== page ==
Newspaper Page Text
ROCK ISLAND ARGUS. PnUi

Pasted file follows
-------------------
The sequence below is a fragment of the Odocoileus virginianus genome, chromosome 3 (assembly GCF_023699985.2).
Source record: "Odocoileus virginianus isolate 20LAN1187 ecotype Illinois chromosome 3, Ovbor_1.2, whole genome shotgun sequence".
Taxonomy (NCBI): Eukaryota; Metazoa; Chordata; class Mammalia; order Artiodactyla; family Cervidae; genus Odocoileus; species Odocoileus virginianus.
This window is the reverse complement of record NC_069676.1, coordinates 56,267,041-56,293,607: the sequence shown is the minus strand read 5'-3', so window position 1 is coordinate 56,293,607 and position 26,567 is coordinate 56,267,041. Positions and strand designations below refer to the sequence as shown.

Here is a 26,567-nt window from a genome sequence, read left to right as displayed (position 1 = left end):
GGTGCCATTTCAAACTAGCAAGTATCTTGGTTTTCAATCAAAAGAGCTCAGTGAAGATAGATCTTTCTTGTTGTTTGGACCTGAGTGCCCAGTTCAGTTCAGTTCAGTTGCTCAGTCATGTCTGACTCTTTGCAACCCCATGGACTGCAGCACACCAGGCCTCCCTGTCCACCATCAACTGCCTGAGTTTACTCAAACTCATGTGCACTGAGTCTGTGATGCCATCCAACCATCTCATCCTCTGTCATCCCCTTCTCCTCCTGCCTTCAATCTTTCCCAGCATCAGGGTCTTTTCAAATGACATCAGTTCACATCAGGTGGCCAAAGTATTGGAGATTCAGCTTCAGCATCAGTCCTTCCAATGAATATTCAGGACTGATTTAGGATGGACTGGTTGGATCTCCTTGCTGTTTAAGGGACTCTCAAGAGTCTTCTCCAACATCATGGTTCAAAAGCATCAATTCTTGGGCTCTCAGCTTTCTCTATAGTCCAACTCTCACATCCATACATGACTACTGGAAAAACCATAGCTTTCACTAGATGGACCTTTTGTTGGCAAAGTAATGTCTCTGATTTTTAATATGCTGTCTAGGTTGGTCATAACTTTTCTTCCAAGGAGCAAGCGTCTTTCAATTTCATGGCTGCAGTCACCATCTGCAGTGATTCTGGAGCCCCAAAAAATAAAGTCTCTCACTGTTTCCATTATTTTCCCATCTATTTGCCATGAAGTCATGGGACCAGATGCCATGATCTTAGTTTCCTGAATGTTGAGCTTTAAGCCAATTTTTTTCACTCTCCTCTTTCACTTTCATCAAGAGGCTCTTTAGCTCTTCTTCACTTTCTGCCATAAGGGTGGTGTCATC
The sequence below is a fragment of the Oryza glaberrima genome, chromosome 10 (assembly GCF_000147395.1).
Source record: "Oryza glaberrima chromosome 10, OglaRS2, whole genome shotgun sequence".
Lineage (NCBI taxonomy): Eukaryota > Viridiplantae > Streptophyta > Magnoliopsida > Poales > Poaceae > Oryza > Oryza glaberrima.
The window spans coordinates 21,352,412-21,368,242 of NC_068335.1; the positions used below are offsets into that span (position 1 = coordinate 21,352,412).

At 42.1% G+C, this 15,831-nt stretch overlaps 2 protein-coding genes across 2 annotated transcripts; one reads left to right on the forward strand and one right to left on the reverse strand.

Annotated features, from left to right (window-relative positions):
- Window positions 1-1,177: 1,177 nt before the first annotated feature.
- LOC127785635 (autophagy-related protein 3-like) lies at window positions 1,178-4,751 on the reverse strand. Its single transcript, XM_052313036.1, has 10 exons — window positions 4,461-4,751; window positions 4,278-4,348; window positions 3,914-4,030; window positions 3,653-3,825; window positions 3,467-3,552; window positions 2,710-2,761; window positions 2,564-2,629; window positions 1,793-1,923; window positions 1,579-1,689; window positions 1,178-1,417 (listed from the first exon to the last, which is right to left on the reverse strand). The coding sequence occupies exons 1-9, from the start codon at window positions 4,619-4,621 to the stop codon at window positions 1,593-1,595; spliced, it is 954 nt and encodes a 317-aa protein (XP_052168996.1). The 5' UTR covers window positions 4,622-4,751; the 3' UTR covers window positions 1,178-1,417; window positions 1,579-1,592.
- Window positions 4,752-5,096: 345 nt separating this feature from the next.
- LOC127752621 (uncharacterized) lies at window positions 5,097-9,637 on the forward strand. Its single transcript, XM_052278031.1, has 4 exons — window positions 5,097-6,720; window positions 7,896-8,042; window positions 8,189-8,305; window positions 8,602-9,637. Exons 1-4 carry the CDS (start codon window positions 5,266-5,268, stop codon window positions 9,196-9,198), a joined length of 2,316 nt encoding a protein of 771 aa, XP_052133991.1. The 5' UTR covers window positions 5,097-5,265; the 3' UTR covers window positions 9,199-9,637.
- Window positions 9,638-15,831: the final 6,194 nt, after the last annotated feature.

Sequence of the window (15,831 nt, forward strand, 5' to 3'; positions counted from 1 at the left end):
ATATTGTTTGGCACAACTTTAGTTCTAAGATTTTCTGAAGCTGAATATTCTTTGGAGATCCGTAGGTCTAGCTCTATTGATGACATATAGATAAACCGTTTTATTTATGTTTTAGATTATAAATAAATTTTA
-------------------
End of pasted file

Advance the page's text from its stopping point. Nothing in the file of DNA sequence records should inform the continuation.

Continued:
Associated Press Exclusive Wire SIXTY-FIRST YEAR. NO. 304. MONDAY, OCTOBER 7, 1912. TEN PAGES. PRICE TWO CENTS. THE "4. ONE MORE If! GUILTY PLEA AS WRECKER Edward Clark of Cincin nati Admits His Crimes to Court. DESERTS ASSOCIATES Blows Up Bridge at Dayton and Ships Dynamite for Other Jobs. Indianapolis. Ind., Oct 7. Edward Clark of Cincinnati today pleaded gull- ty to the government's charges in the dynamite conspiracy. As soon as the court opened, Dis trict Attorney Miller addressed Judge Anderson: "If It please the court. De fendant Clark of Cincinnati wishes to j '.'hangu his pica from not guilty to i guilty." Clark stepped forward and plead j guilty to all charges five counts for j conspiracy and T.it counts for being the principal to the actual illegal inter-j state shipment of dynamite and nitro- j glycerine. Clark was business agent i and president of Local t'nion No. 44, I International Association of Bridge and ' Structural Iron Workers, from Janu ary, 1908, to July, Htll. I.KAVi: I MIIHIJ.I.A HKHI.NU. , Ills activities In promoting explo sions. Miller asserted, were carried on i through leti'TH written by President ' Ryan of the in. 'on and the McNamaras. ! An ivory hu:idl d umbrella bearing the j Initials "E. ('.." found in the wreckage of a dyir.'.mited bridge at Dayton, Ohio, Milb-r :ild. led to the disclosure j that Clark hud actually caused the j rxplcFion, having ised an uinlirella to i prelect the dynamite from the rain and then leaving it behind Clark also was j charged with carrying out plotsanauist non-union labor. In connection with the scheme to blow up .the Harrison avenue viaduct in Cincinnati. Miller nlleg. fl, Unrk wrote t Kvan: "It ' would be dangerous for me to hu i cx ii. rivet down here. You hail better j fmhi a stranger. I have gotfu oneidnych at Evanston. man out of a lot of trouble already, j "Sonie persons might thirtk it would I am a'rnid I an't do much more, for serve the purposes of religion if the police judge said, 'for God 'g sakp. I Christ would go on top of a skyscrap don't tiling this bunch before nie again. ! er when Hie streets are crowded and T 1 11 have to do something.' ' MIIIHT rllAMiF.M 0 JOB. Acting Secretary-Treasurer Hnckm wa charged by Miller wifh double dealing with Clark. "The executive board of the Iron Workers' union agnn-i upon a fixed price of $2Ui for each Job." said Mil ler to the Jury. "For blowing up the bridge over the Miami river at Day ton. Ohio. ,.lay 3, 1in.S. Hockln paid Clark Mily $122 50, thus holding out part of the fee." Clark was separated from the other 45 defendants and taken to jail to await the imposing of sentence. SHELL EXPLODES, INJURING EIGHT Washington, Oct. 7. Light privates o' Battery F. Third U. S. field artil lery, were Injured by the premature explosion of a shell today at Toby hanna. Pa. W. K. Erbeck was the most seriously hurt. YOUTH TAKEN FORUDERS NEARQUINCY Qulney, 111.. Oct. 7. Ray Pfaa schmldt. 23. today waa arrested in connection with th Pfanschmldt quadruple murder case. The formal charge la the murder of Blanche Pfan schmldt, a alster of the accused man. POLITICIAN, PENNILESS, ENDS LIFE IN HIS OFFICE Philadelphia. Pa., Oct. 7. Thomas J. Byan. ' democratic leader of Pennsyl vania, member of the Dounelly-Ryan-C.uffey triumvirate that for so long controlled th organization of that party in this state, ended bis life yes terday in his office in the Iand Title and Trust building with a revolver. Kyan. from great wealth, it is ua dors toed though ut.rortunate iovest i..f-nt. had necome practically pennt- loss. Two year ago. Dreamland In New York burn. dow u and that heavy U sa wa sustained almost entirely ty tim. This season he built another amuae- n ent resort on the site of the old . ei-.r ini, uui iv uM uul.uu i.. u uuire utr Trie Weather Forecast Till 7 p. m. Tomorrow for Rock Island, Davenport, Mollne, , and Vicinity. Fair tonight and Tuesday. Contin ued cool tonight. Rising -temperature Tuesday. Temperature at 7 a. m., 44; maxi mum yeiterday, 86; lowest last night, 43. Precipitation In 24 hours, none. Wind velocity at 7 a. m., 5 miles per 1 hour. Relative humidity at 7 p. m., 65; at 7 a. m., 84. Stage of river at 7 a. m., 3.6 feet, a fall of .2 feet In 4 Shours. J. M. SHERIER, Local Forecaster. ASTRONOMICAL EVENTS. f PTftm tlAAfl trwav t vrtr frsimsa-WAv I Son Mti G:32, rises 6:W. Evening j Morning- star: Saturn. T Ml I lll I O Tlim I nLL IVILLO I If U GERMAN AIRMEN Berlin, Oct. 7. Aviation week at Johannislbal was concluded vpRterrtav after two more deaths had been added lo the long list of fatalities among ... . . . . , n ontht ' A monoplane driven by Ernst Alig . . . . , finrl rflrrvillP n niMhanirlQn Din Han n ..... - ' fell from a height of 6u0 feet when a v.ing collapsed. The mechanician was thrown from tlu machine at a height of 450 feet and his body landed on the ground clear of the wreckage. Alig fell with the monoplane. The accident was witnessed by a big assembly. Alig Qualified as an avia- pals" ana '-,"J 10 uson s tuna oe tor last May. .fore the Baltimore convention. He de- Corning, X. Y., Oct. 7. M. Hondo, : nied naviDS told Hooker he contributed a young Japanese, was thrown to ' ".00. "I just wanted one progres death from a plunging aeroplane held sive to succeed, and didn't care which fast by the fans or a windmill at Sa- ona yesterday. The aviator tried to! avoid a collision with the windmill, j but waB caught. He was thrown out before ho had time to stop his motor ; and prevent the pluneing of the ma- chine. He fell 40 feet and his Bkull ! vas crushed. BISHOP ATTACKS CHURCH THRILLS J Wi icago, -Oct. SenBHtKmal Ism Won was deplored by Bishop i ' . 1 1 ii .i . . j .1 . McDowell today in an Humeri 10 ui1 Hock river conference of the M. E. jump down. Kverybody would hold their breath, then, at the psychologi cal moment, angels would swoop down and rescue him. "A crowd would gather and if Christ, would stand up in the ambulance, ev er) body would gather to hear what he had to say. They would hang on the words of such a man. But Christ would never do such a thing. It wouid b" a -compromise with the devil." The 191.1 meeting of the conference Will l, hnl.t in K.nhrnv ),,, ,vh IV port. III. The Kreeport cllurch by that ; I time w ill have ! $70,0ti0 edifice. completed a new MINSTER IS HUGGED TO DEATH BY HIS AUDIENCE Thomasville. Ca.. Oct. 7. Rev. An drew J. Simpson, noted evangeflst In i this section of Georgia, died yesterday j at Palvo as a result of being too vig-1 crously hugged by his excited hearers, j The hugging was indicted upon him I several days ago at a country church ; where he was conducting a revival. i Simpson was preaching to a great congregation and he warned his hear ers up to unwonted excitement by the fervor of his address. j In a religious frenzy men and women ' rushed at the preacher and began to i hug him, crying that he had saved them from their sins. Under the ex- citement 6orr.e of the men put more 1 power in their hugs than usual, and ! t'je preacher finally fainted. I He was taken to his home, and doc-1 tors who were called found that Mr. Simpson's ribs had been crushed and : that internal organs had been dlsar-i ranged by the hugging to which the' minister had been subjected. 1 F.fTorts of the doctors to repair the Injuries caused by the hugging proved vain and Simpson died yesterday. ) Rhine Valley Loss Million. Cologne, Oct. 7. Vines valued at $1,000,000 were destroyed by frost in the Rhine valley In the past few days. WOMAN OFFICIAL DIES AT A DEPOT , Perry SL PuL Minn., Oct 7. Mrs Starkweather, head of the department - of women and children of the Minne - aota bureau of labor, acd who has a nation-wide record in work for th protection of women and children, dropped dead today as she was about to board a train. She was going to Madison for a conference with the j Wisconsin bureau of labor officials LA FOLLETTE IS AIDED BY TEDALLIES Flinn, Pinchots and Mc Cormick Contribute to His Campaign. $26,864 FROM CRANE (Magazine Writer Insists on j storv From MacVeaah About Roosevelt Fund. W ashington, Oct. -An account of rscelDts and eimense of I -a Fnllptte's I campaign for the presidential nomina- ition was fiIed with he ClapP comralt" tee today, showing the senator collect- d G3'969 and 8pnt 63'961' Charles 1 hT r?' l credited with 2 ';o00. Gifford and Amnc Piriflin no . V, 1 A f,.lf'L . nA . .11 . 1 11 V mil 1. fc. V 11 .UIV iU,VV'V, (.Uli : William Flinn of Pennsylvania $1,000. i The account contains entries of two loans, one of $1,000 by Me-iill McCor mick and one of $500 by Senator Gron- na. Both were marked "repaid." , Charles B. Crane testified today that 'he gave $2fi,C4 to La Follette's cam- on-'" ne said- hisjki.i. is (ai.i.ed. When Charles Edward Russell, the socialist candidate for governor of I York, took the stand, Clapp read nm a report of one of his speeches In Jew York paper, describing an alleg-1 ed telephone conversation between J ! P. Morgan and the White house, during the 194 camnaien. in which M or can was asked for a $100,000 contribution i to the republican campaign. The . ; published report taid former At-! i iorne uenerai .Mac eagn was witness to the conversation. Russell said the story came ,:""" iflorougu lnvesii iOHlJjliAM.fjroro. Jadson We?liver, a Kalion of his Injuries was made by magazine writer, who told him he bad j Trinity hospital surgeons and tiey is the story from MaeVeagh. Russell i sued a bulletin which said the driver said he never made a charge that Roosevelt had demanded funds of Mor gan. "It might have been C.ortelyou or Bliss he said had talked to Morgan on me ieiej,none. r,e declared. j abdomen instead of a splintered rib. A WKi.i.u Kit stk ks to STORY. j fractured left hip and a severe lacefa Welliver. working at the reporters' i tion of the neck from a wire of the table, was called to the stand. He said ! fence through which he was thrown MaeVeagh bad told him of being in! Morgan's private office in October, 1!04; that Morgan had been called to the telephone and was informed Har ritnau wished to speak to him. Welli ver testified MaeVeagh told him when Morgan returned from the telephone he said: "What do you suppose that 11 man in the White house wants? It I B" ""- SUUe .OHUSDIDK , . .. ir.. : 1. . ... i ton and dined with him, and now he comes back and says the president wants nim to raise more funds He i " j"" has given $50,000. New he wants me i ,ne- and 1 took my foot ofr the throttle, to give $o0.nno." , I went over safely and must have MaeVeagh. according to the witness 'dropped out of De Palma's sight for told him Morgan wrote a check for ! tbe I imagine that RarPh did $.-,...000 and sent it to Harriman s of-' nct shut off for the bl11' fice. SIRE OK NAME. Welliver could .not recall whether MaeVeagh used the word "maniac" in quoting Morgan's reference to Roose velt. "You are sure the name of Harri man was given as that of the man who asked to have money raised?" asked Pomeiene. "Yes, I am 6ure of that," said Welli ver. At this juncture the committee re- 1 cessed. S200,000,ON WAY TO GOTHAM, GONE New York, Oct. 7. Officials of the National Bank of New York confirmed the report $200,000 consigned to that bank by the National Bank of Ha vana. Cuba, had disappeared. The money was forwarded in a registered mail package. STRAY BULLET HITS EXCURSION STEAMER What was thought to have been a stray ouiiei strucK tne iront of the. pilot house house on the steamer j Helen Blair yesterday afternoon short- ly after the boat had lauded at the I foot of Nineteenth street to take on ! passengers for an excursion. The bul - ; let struck the pilot house with a sharp ! crack. Supposition is that it came from the gun of one of a party of youths who were shooting at a point farther up the river. About 300 persona enjoyed the up river cruise, which was a delightful one in every respect. The cruise was ' through the Moliae locks, past Water - ""uuju me regular THE CHANGE FOR LIFE GIVEN DE PALMA Surgeons Say Motor Pilot Will Recover Unless Complica tions Set in. Milwaukee, Wis., Oct. 7. Ralph De Palma, the automobile race driver, who was seriously injured in the Grand Prix race Saturday, is thought had a good chance for life providing no complications 6et in. It was found that the handle of a jack which De Palma carried in a brace on his car pierced the driver's i are other injuries the driver suffered PqIaVi Rroov a-hnoa rar TIa Ta 1 m n hit, issued a statement in which he i t'fends nis position. It was intimated that Bragg had refused to give De Pnlmfl nnrt nf th rojid in th hriinh which ended in the accident. The Californian denies this. i . ... . . "We were botn beating it," said Bragg. "I was slightly in the lead of i Palma s car out sufficiently aneaa j to refrain from taking chances. There nen ne rose over me crown ne I probably saw me just in front of him ! end attempted to put on brakkes im j mediately. The brakes could not re j spond, as De Palma's speed at this feint would have caused his car to I leap clear off tbe ground. This also would prevent him steering. The re- suit was that before he could round i me he hit the rear of my ms chine and overturned. The talk that I would ! not give him the road is absurd." j The accident has robbed Bragg of I most of the pleasure Incidental to win ning the 6peed classic. The Califor- f'an doubts whether he will ever drive again, as his sisters and friends are set against him entering more races. De Palma's mechanician, Tom Alley, left the hospital today. His injuries consisted of only a slight fracture of the left shoulder. Tony Scudelarl, who accompanied Bruce-Brown on the practice spin last Tuesday which ended in Brown's death, was conscious today and his condition is reported favorable. He takes considerable nourishment and hospital physicians attending him say b's chances for pulling through are giod. Promoters of the meet InsiBt that they have lost money, but are deter- n ined to come back for the privilege of running the races again. Over 150, - f-Ofi persons saw Saturday's race for the Grand Pnxe, but according to the finance committee, less than 15,000 of tl eee paid for the privilege. All but ; a few of the drivers have left town and j the city itself has settled down to an 1 c en tenor. I ! Q0 WOMEN ARE DRIVEN AWAY FRflWI PI FUFI AWn AVVHI rnUIVI LCVLLMIMU Cleveland. Ohio. Oct. 7. According to Lieutenant Martinec, more than 500 women or questionable reputation have been driven out cf town the past 'two months. "Girl" saloons and cheap gnu room aiacnmenis nave oetu put; fUTURE STATESMAN fXT HIM al oh Er , ) WW HUSH V J e A SFL.tAT ; PFEFFER IS DEAD AT KANSAS HOME Grenola, Kan., Oct. 7. Former United States Senator William A. Pfeffer, populist, died of apoplexy to day, aged 81. He suffered a shock fol lowing the amputation of a leg. Washington, Oct. 7. Brigadier Gen feral Frank G. Smith, U. S. A., re tired, is dead. TRIAL OF BECKER FOR MURDER ON New York, Oct. 7. The trial of Po lice Lieutenant Becker, charged with the murder of Gambler Rosenthal, be gan today. The grand Jury for John Doe proceedings was selected today. Almost without exception the jurors are well-to-do business men. East side gangsters by the score fll- .J .lne1 Dod ! B" Zel'' . . .. .. : tie flat in Broome street. Mounted po- ' lire escorted the funeral to the cem- ! this afternoon to prevent rioting - pp"B c m 1 1 1 chnnluanfiii HI loH 7(i1kt Iln j " -!"-, w...v w. a. ,.v claimed Zelig had robbed him. j 1"TLE GIRL LOST HUNTING FOR DOLLS While four-year-old Mary Lipke was trying to find some dollies at noo.i today, a frantic mother and the en tire police force of Rock Island were searching for a little cherub face with a red hat and a checkered jacket. The girl was in the postorhce with her mother, Mrs. Paul Lipke, of Milan, and growing tired of the long wait, walked out the door and down the street. Two minutes later, after Mrs. Lipke had finished addressing a postal card, she called Mary, but. upon re ceiving no response whirled around and the little one was gone. She im mediately notified the police, who feared the girl had gone down to the railroad yards a block distant. The wanderer was finally located on Sev enteenth street and Third avenuw. When asked by the policeman where she was going, little Mary said: "I was hunting for dollies." CHILD "FIBBED" TO SPEND NIGHT AWAY Later develoDments In the ran, nf Pearl Monroe, tbe eight-year-old girl ...... for whom the police of the three cities were searching Friday night, tend to show that the child was not lost as w-as first reported, but that she had spent the nisht 8t the home of Mrs j George Miller, mother of one of her, I playmates. The first report to the I (police, after the finding of the child, i was that she had become 'ost and had ; been taken in and cared for over night : by Mrs. Miller. It now appears that the little girl asked Mrs. Miller if she could spend the night at the Mil ler home and that she was advised to jgo home and get her mother's con - cnna: retlLrned and told Mra. Miller that i i her mother said 'she could do as she: j had aaked. Without further question, j j Mrs. Mil.er rook the little girl in and i cared for her over night, oirfy to find j the next day that the diild had, nooea. ana naa Been tnought lobt NINE YOUNG MEN DASHED TO DEATH Automobile Rushes Over 75 foot Embankment at Night in Philadelphia. Philadelphia, Pa., Oct. 7. Nine ycunig men, all of this city, lost their lives early Sunday morning when an automobile in which they were joy riding crashed through the railing on the side of Ufe new Thirty-third street boulevard at Master streot and fell Into a coal yard 75 feet below. The machine, a big .touring car, turned turtle and the occupants were crushed by the hood of the machine. The dead: ROBERT A. BOYD, 27 years old. GORDON II. MILLER, 21. WILLIAM M. LAWRENCE. 25. EDGAR M. SHAW, 19. THOMAS NEVIN, 18. ".. DANIEL J. WILKES, 25. JESSE HOLMES, 23. ERNEST SCHOFIELD, 27. ROBERT GEISEL, 22. Edgar Shaw, 19 years old, a son of James Shaw, a lumber merchant, who owned the car, was taking a party of friends home in the machine and six others were in a smaller automobile when the party came at a terrific speed down Thirty-third street. In turning to avoid tbe smaller machine, which was in the lead, Charles I. Spayd, who was driving, collided with the rear wheel of the Shaw machine. The heavily loaded car swerved and crashed through the iron railing of the bridge. When those in the other machines had made their way to the coal yard, crly one occupant of the overturned car showed any sign of life and he died shortly after being removed to a hospital. Thomas A. Lawrence, a brother of the Lawrence who met his death, was i.i the smaller machine. He said this automobile was about 60 yards ahead of the Shaw motor when he heard the crash. Lawrence declared he did not know any of the party and had met them only last night through bis brother. Dallas, Texas, Oct. 7. Six persons vere killed when an interurban car struck an automobile at' a crossing at Ailingt,on last night. STREET CARS IN DULUTH ARE STONED BY A CROWD Duluth, Minn., Oct. 7. Street cars were stoned last night by a mob. Wo men lift the cars in terror. A baby was wounded in the face. Refused transfers, the crowd toke the pole - - from a car. j Des, Moines. Iowa. Oct. 7.-Effo, ts . . , ,, : to end the teamsters strike w ere Scheduled to be made today. Attorney General Cosson of Iowa and Mayor Hanna are the mediators. ARREST CANKERS N VICE GRUSADi . Chicago. Oct. 7. President Riley of ! the Chicago Title Trust company and ! Secretary Dall of tbe same corpora- , tion surrendered in the municipal court toaay. iney are cnarged with renting property for immoral purposes. State's Attorney Wayman announced he expected to bring several other j wealthy prominent Chicagoana into ! court on similar charges an a rmnlt ! of his vie crusade. The cases were' ; continued till Oct. 15. Riley aud DaU WILSONGETS LATEST TAFT TARIFFNOTE Chairman Hides Asks Fac tory Owners for Names of Workers. ORGANIZING A SCARE Governor Also Charges Steel Trust Is Behind Third .. Party Program. Fueblo, Col Oct. 7. That the rnited States Steel corporation "is behind the third party program in regard to reg ulation of trusts" was a charge made by Governor Wilson in a speech today. Corroborative evidence of that asser tion, the governor said, was coming to him every day. Wilson gave for publication a letter he said was forwarded to him from democratic national headquarters as having been circulated by Chairman Hllle8 of the republican national com mittee among employers of labor of the country. The letter, in part: t AIM'KAI. TO WORKERS. "If the November election results In ' the choice of a democratic congress a ntf a democratic presldentdestnictlve democratic tariff measures, such as Taft vetoed, will become laws. The only thing that can prevent this Is a protest vote on the part of American working men. They must choose be tween a high standard of living and the underpaid European workingmen." In conclusion, the letter asks for a list of employes who are voters, with postofflce addresses, and each one will be asked personally to vote for Taft. IIIM.EM IDENTIFIES LETTER. , New York, Oct. 7. "That's the let ter. It speaks for ltBelf. I am glad to have the cooperation of Wilson In our publicity department," said Chairman Hilles. JAMES HAMILTON LEWIS IS A VICTIM OF ROBBERS Chicago, Oct. 7. Colonel J. Hamil ton Lewis, democratic candidate for lTnite.d States senator, has been rob bed of jewelry valued at $3,000. Colonel Lewis returned home Sat urday night from a campaigning tour through Illiuols and learned that dur ing his absence his apartments at the Virginia Hotel. RuBh and Ohio streets, had been entered. Rings, souvenirs and gold and silver bric-a-brac had been taken. This is the sixth robbery reported to the police from the North side hotel during the past two months. As fa previous ones, no clew was left upon which authorities may ferret out the thief or thieves. Several of the Jewels stolen were the property of Mrs. Lewis, who was away during the same period as her busband, from Sept. 29 until yester day. 1913 Race at Milwaukee. Milwaukee, Wis., Oct 7. Milwau kee will get the Grand Prix and Van derbilt cup races next year. Tim races will be run earlier than they were this year. POWERS ARE TO CALL HALT IN NEW WAR London, Oct. 7. The Balkan situa tion Is coiiHldered today In all quar ters as more hopeful. Decision of the ! powers to take joint action and put an ! end to the crisis was greeted with sat- it-faction. Tbe powers are to take stepB today or tomorrow to Impress their views upon Turkey and the Bal- ' Van states. , r'ar'S' 7 KrTTn .hTti' have decided to intervene in the Bal- : capita,8 at ConHtantlnople as R(K)n ag u s IK)B8ible ,ake arrang0. n.nfa , ,hat Great Britain to- . ,,,,. u, tr,r. f h FVenr-h j proposals, so that all powers are now j in accord. j Coribtantinople, Oct. 7. The Balkan .situation has been considerably cbang ' ed by Turkey's eleventh hour surprise announcing a willingness to grant a gr' ater measure of Btlf government to Ki'rneKa and Macedonia. It Is argued here the Introduction of these reforms i 1m calculated to sow discord among ' members of tbe Balkan alliance. In i many quarters fear is expressed war ' pieparations on both sides have ad vanced too far for a -conflict to be avoided. ; Iondon, Oct. 7. Announcement that ! tbe none w as nreeared to offer media- tion in the Balkans was made by the Vatican today, according to a Roma Atca im-hmk( lifd&r bond. ,diri.fcU. L O been 4cces.